Just how meticulous are the items made available by the Ron Paul campaign? Some staffers have made sure that even their $1.39 snack at the Circle K gas station in El Dorado, Kansas are taken into consideration, and that’s not even the smallest item published by the could-be president’s team. On April 25, 2011, for example, the Ron Paul camp coughed up an alarming $1.07 by way of an iTunes purchase, and a month earlier Paul’s people emptied their pockets to the tune of $1.00 at a Concord, New Hampshire Salvation Army thrift store.
Jesse Benton, Paul’s often outspoken campaign manager, explains to ProPublica that there is indeed a reason behind the candidate’s inclusion of every cent along the campaign trail. “We take the trust our donors place in us very seriously and are deeply committed to transparency and accuracy in our reporting,” explains Benton.
Throughout his attempt at running for the White House, Paul has insisted time and time again that he is not only the most consistent of the conservative choices, but transparent as well. Even before begging for the GOP nomination, however, Paul was pushing for more openness in Washington. Two years ago the congressman introduced the SEC Transparency Act of 2010, which the representative hoped would force the US Securities and Exchange Commission to be more forthcoming with their finances. Back then Paul attacked the SEC and especially a section of the Dodd-Frank Wall Street Reform and Consumer Protection Act that kept much of what the SEC received as confidential. In attempting to repeal those provisions with his own proposal, Paul condemned the Dodd-Frank Act as “unfortunate,” and said in introducing the bill that the legislation he hoped to overturn claimed to fix problems with the banking system, but instead “actually makes them worse and provides more cover and power for organizations that failed us like the SEC and the Fed.”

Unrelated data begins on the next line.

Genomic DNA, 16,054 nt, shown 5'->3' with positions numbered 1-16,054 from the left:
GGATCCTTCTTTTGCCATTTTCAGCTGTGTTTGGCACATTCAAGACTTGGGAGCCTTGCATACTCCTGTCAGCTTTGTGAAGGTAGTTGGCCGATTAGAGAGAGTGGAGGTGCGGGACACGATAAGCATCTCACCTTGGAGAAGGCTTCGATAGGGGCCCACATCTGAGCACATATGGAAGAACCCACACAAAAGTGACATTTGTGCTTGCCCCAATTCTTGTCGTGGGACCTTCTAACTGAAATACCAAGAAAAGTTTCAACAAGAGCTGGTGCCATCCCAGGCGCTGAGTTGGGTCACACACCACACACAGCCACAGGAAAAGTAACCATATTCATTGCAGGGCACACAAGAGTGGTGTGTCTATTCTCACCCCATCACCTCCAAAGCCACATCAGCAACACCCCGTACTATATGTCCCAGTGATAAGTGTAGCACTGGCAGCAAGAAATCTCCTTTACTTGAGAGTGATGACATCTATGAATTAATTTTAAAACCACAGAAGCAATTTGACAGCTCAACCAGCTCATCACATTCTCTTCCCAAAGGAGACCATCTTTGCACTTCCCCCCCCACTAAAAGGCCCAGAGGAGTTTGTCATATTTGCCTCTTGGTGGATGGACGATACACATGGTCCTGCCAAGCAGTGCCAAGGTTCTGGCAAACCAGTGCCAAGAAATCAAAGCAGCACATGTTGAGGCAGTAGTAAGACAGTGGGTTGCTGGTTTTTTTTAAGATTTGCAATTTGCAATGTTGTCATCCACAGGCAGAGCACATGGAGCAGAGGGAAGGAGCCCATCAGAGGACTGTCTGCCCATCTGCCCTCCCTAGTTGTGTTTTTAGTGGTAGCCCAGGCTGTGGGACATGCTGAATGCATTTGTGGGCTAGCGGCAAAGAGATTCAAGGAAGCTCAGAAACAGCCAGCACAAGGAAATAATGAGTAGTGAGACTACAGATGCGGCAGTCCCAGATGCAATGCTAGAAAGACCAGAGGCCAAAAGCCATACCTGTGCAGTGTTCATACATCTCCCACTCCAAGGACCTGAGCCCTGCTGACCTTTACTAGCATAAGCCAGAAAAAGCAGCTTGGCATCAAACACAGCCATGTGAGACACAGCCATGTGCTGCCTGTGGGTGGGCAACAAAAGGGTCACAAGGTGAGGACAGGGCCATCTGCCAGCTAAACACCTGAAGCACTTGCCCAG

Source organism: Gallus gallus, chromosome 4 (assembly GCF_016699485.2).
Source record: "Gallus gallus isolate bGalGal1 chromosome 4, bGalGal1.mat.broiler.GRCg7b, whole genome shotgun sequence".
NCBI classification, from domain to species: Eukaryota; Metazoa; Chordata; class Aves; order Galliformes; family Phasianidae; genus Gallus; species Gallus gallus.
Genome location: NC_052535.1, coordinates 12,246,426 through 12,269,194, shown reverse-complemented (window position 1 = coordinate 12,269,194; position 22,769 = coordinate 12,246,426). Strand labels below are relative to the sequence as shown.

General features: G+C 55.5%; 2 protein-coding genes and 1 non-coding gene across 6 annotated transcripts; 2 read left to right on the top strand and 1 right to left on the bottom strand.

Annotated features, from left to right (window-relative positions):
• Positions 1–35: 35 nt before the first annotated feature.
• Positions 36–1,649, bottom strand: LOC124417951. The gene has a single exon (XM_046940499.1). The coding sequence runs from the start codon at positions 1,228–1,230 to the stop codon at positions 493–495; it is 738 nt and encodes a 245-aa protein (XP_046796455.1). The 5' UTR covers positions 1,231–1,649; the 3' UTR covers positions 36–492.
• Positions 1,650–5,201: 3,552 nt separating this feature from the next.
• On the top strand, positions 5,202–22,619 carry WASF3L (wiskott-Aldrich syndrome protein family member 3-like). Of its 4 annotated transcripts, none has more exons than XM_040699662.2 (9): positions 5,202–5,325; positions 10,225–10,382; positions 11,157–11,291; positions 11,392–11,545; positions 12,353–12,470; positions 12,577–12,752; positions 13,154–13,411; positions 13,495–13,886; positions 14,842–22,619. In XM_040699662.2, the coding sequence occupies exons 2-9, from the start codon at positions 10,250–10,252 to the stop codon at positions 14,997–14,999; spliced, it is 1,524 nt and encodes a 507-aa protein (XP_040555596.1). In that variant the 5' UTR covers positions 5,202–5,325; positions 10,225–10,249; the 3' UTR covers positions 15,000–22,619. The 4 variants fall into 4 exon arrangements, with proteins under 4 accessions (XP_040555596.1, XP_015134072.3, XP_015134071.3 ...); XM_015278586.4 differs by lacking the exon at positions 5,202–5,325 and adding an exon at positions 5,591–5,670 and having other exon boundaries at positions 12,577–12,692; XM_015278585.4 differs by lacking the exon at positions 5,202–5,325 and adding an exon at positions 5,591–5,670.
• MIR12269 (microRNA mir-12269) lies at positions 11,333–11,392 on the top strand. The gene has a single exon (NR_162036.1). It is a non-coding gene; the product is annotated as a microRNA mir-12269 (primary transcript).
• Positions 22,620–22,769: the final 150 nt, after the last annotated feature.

March 28, 2012
By Steve Watson
Appearing on CNN, GOP presidential candidate Ron Paul was once again forced to dismiss calls for him to drop out of the race for the Republican nomination. In a tense exchange, the Congressman told host Piers Morgan to stop the “silly questions” about quitting.
“If I was prescribing some medicine for you right now, congressman,” Morgan said during the interview, “I think I would say the situation is looking pretty terminal for your race to the GOP nominee. Why don’t you just do the decent thing and pull out?”
Paul fired back, “Why don’t you do the decent thing and not pester me with silly questions like that? That would be decent of you.”
Morgan them spoke over the top of the Congressman as he attempted to clarify his position.
“Why don’t you let me finish?” Paul stated.
When he was finally allowed to speak, the Congressman defended his campaign and said there was still a long way to go in the race.
“You know, whether it’s up in Maine — or right now we’re doing very well in the state of Washington and North Dakota and excellent now in Nevada. And even Missouri the other day, some really good news came out there for us,” Paul said. “Through the process, our people are in the right places. They’re doing the things to become a delegate. So it’s way too soon for you to write anybody off.”
March 28, 2012
“Does anyone else find it troublesome that America always needs an enemy? Why don’t we try to make friends instead?” –KTRN